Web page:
Lime electric scooters are charged each night by ‘juicers’ like Thomas Odlum (21C) who then return them to specified locations each morning. Forrest Martin/Senior Staff.

What do dog memes, $38 coconut oil and high school students have in common? For most of us, virtually nothing. But for Jasmine Cui (20C), they are all part of her side-hustle portfolio.

With increasing frequency, students like Cui are rejecting traditional part-time work in retail or restaurants for freelance gigs or contracted employment.

For Cui, these side hustles amount to the same workload as a full-time job. A political science and economics double major, Cui freelances for websites such as “Pizza Bottle,” an entertainment blog; reviews products for health and wellness websites; and edits college application essays.

Her breadth of work ranges from writing “15 Dog Memes That Are Too Pure for this World” to coaching high school students.

“Definitely don’t undersell yourself,” Cui said. “If you want a job as a college student, do something that’s high-value but also worthwhile.”

Although she hopes to become an agricultural lawyer, Cui always sets aside time to pursue fulfilling projects like writing quirky online articles and mentoring high school students for a college preparation company, which pays her about $1,000 a month.

Her proudest memory as a mentor came last year after she encouraged one of her students to apply to the national YoungArts competition.

“She called me earlier last semester and [said], ‘Jasmine, I’m a finalist!’ ” Cui said, adding that the student hadn’t even told her parents yet.

While Cui’s multiple side jobs consume a significant portion of her time, BBA Council President Jay Krishnaswamy (16Ox, 19B) works a more flexible part-time job. If a Ford Focus playing Spotify’s “Today’s Top Hits” rolls up confirming your name, Krishnaswamy could be your Uber driver.

Although most Emory students recognize Krishnaswamy as a campus leader, few know that he also boasts an impressive 4.98 Uber rating. With 135 trips under his belt in the past eight months, he has learned a thing or two about ride sharing.

Krishnaswamy said driving Uber isn’t always worth it, but during surges, “there are times when I can honestly make $70 an hour.”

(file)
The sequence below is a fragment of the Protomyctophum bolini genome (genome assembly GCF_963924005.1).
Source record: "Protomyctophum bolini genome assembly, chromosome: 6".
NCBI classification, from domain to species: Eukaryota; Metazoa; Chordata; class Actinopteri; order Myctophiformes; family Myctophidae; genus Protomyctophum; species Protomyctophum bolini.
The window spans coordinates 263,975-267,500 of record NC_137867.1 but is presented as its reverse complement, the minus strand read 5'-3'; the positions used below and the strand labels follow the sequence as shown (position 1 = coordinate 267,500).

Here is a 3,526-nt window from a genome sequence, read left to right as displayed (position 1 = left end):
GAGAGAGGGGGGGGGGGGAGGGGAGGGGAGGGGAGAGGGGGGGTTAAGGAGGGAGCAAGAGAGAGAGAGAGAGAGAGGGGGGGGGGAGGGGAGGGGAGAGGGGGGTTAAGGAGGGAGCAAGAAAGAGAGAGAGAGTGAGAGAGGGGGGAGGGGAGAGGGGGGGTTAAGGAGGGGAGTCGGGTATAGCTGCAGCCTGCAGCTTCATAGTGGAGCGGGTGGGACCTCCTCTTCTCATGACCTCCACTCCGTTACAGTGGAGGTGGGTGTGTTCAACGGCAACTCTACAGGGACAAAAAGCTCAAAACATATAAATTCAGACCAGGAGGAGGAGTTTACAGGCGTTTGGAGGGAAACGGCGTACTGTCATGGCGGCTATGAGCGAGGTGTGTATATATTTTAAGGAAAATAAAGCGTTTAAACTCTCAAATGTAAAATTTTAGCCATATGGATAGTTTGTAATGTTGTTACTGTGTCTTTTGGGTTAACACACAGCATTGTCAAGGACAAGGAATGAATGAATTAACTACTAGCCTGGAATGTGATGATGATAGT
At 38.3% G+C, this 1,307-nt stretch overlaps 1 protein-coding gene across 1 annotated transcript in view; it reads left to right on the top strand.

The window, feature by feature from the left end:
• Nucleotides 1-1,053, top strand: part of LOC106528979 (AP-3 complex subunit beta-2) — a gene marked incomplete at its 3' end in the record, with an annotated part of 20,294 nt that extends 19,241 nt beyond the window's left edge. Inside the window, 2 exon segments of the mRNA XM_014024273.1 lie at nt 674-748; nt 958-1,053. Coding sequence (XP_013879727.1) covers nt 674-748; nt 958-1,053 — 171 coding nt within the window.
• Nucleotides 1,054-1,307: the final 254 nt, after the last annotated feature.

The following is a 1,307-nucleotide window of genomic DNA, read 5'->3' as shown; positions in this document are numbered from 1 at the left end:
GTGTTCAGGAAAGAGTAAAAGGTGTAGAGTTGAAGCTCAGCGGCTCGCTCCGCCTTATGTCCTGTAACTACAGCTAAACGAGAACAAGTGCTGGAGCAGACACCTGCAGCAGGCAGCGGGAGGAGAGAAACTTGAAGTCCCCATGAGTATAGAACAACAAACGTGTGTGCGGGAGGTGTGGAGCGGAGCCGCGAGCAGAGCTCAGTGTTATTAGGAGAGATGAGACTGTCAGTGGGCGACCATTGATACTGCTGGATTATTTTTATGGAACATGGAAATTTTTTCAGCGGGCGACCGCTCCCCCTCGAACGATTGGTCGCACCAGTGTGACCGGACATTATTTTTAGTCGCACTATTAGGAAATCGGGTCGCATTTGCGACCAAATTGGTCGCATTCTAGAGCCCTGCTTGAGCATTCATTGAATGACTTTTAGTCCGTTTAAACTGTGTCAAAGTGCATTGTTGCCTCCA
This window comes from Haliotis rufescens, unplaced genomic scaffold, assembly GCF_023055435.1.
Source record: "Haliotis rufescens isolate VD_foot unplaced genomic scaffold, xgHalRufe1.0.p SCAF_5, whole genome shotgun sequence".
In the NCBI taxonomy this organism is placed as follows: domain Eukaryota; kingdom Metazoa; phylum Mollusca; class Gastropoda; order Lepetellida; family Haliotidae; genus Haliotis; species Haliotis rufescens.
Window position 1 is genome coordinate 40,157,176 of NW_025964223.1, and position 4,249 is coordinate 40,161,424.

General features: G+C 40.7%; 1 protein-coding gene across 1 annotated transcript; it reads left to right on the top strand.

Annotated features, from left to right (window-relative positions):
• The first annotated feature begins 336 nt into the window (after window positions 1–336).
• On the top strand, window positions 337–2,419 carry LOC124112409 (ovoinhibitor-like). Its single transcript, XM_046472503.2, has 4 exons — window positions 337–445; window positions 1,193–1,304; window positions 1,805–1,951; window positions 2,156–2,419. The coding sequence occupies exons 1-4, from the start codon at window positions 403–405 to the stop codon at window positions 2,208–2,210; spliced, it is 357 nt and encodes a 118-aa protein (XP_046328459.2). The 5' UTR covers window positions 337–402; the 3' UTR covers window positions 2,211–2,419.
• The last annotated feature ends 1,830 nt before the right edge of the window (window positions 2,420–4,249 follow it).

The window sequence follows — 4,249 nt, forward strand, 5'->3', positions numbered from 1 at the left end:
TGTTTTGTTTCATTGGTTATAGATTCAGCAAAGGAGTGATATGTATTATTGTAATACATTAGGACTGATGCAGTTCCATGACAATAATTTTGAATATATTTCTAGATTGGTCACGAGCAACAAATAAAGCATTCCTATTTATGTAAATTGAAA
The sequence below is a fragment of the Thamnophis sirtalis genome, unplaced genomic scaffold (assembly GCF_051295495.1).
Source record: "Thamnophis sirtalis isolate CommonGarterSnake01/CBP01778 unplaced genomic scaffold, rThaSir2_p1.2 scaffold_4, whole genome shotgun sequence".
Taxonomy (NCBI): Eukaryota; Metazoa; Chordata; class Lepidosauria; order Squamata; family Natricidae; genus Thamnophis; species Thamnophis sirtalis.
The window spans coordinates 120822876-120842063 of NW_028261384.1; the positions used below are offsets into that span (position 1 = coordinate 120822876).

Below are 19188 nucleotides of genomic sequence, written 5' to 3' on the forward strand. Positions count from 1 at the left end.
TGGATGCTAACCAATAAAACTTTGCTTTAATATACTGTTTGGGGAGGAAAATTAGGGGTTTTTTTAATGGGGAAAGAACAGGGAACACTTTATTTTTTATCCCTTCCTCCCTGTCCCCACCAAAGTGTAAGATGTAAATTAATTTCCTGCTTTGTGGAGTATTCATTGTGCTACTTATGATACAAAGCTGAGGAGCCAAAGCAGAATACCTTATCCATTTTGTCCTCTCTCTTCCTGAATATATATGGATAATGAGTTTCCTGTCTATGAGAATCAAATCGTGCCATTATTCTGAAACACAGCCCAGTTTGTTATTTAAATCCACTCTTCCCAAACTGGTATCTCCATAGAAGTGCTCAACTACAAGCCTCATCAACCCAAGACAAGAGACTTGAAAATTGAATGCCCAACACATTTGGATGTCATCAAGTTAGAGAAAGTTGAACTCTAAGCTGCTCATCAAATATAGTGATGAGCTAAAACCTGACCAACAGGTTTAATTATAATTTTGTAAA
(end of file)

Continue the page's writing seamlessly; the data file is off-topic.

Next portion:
Depending on the hours, Krishnaswamy can make $50 to $1,000 per month.

His side hustle has even helped him expand his Atlanta bucket list.

“You get to learn about so many different restaurants and bars,” Krishnaswamy said. “I have a list on my phone of different restaurants and bars or speakeasies.”

More than anything, driving for Uber has forced Krishnaswamy to keep his car clean, and he never drives a trip without gloves, Febreze and a roll of paper towels in his trunk for the occasional queasy passenger.  

To be fair, his trips don’t always go according to plan.

“One time I actually picked up these passengers from … Little Five Points,” Krishnaswamy said. “I didn’t realize until probably 75 percent of the way of the ride that they weren’t the right passengers. … I didn’t get paid for the trip, but that’s OK. It was definitely my fault.”

Similar to Krishnaswamy, Thomas Odlum (21C) has tapped into the micro-mobility revolution to make some extra cash.

Odlum is what Lime scooter enthusiasts call a “juicer” as well as a Bird scooter “charger.” Juicers and chargers pick up the electric scooters at night, charge them in their homes and drop them off at specified locations in the morning. Odlum, who started charging scooters in Washington, D.C., calls his side hustle “a competitive game,” as other chargers rush against each other to pick up the scooters.

“There is a big scooter presence in the D.C. metro area,” Odlum said. “There was one night during break where there was this red pickup truck, and every single time I went to a different location where … there was a Bird I could pick up, that truck was there. … They beat me to it every single time.”

Odlum is not the only one who has taken advantage of this electric scooter movement. During the government shutdown, Odlum noticed that the number of chargers and juicers in the D.C. area had increased, as many government employees had resorted to charging scooters to make some money.

Although Odlum has been unable to charge scooters on a regular basis at Emory, he recommends this side hustle to students who have cars.

“I like the freedom of it,” he said. “You can do it when you want and it’s not as strict as a normal job.”

Generally, the base pay to charge a scooter is $5, according to Odlum, though it varies based on how far away the scooter is. During school breaks, he makes an average of $50 per night, but at Emory, he earns about $5 to $10 per night charging scooters at Woodruff Residential Center.

Emory students have long juggled school work with traditional hourly jobs, but with the gig-economy’s arrival in Druid Hills offering a flexible, low-stakes way to make some quick cash, side hustles are becoming increasingly attractive. Seniors with extra time on their hands need only check the app store for their next lucrative job prospect.

“I think for students who are trying to make a little bit of extra money, it’s a fairly easy way to do it,” Odlum said of charging scooters. “I know for me it’s better than working an actual job.”